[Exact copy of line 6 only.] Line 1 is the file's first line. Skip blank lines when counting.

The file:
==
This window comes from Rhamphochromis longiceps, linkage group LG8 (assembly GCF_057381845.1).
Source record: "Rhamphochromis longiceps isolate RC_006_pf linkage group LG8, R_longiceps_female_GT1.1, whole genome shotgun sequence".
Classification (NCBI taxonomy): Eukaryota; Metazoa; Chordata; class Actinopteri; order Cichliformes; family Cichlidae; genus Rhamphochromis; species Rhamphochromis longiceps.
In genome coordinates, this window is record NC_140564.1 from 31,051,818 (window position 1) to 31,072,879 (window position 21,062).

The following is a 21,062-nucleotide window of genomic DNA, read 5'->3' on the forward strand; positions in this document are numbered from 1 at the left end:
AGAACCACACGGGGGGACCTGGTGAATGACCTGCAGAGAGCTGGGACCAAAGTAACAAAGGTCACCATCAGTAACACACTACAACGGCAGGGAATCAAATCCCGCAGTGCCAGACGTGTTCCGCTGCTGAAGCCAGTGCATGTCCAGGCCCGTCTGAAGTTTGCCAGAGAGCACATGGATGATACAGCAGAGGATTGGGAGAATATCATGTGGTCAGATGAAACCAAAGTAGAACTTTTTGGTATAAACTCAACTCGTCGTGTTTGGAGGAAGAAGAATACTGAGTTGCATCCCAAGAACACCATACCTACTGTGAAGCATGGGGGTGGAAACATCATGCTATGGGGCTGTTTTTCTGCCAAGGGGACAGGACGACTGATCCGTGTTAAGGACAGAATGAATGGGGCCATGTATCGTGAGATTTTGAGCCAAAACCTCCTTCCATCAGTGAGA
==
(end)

AGAACCACACGGGGGGACCTGGTGAATGACCTGCAGAGAGCTGGGACCAAAGTAACAAAGGTCACCATCAGTAACACACTACAACGGCAGGGAATCAAATCCCGCAGTGCCAGACGTGTTCCGCTGCTGAAGCCAGTGCATGTCCAGGCCCGTCTGAAGTTTGCCAGAGAGCACATGGATGATACAGCAGAGGATTGGGAGAATATCATGTGGTCAGATGAAACCAAAGTAGAACTTTTTGGTATAAACTCAACTCGTCGTGTTTGGAGGAAGAAGAATACTGAGTTGCATCCCAAGAACACCATACCTACTGTGAAGCATGGGGGTGGAAACATCATGCTATGGGGCTGTTTTTCTGCCAAGGGGACAGGACGACTGATCCGTGTTAAGGACAGAATGAATGGGGCCATGTATCGTGAGATTTTGAGCCAAAACCTCCTTCCATCAGTGAGA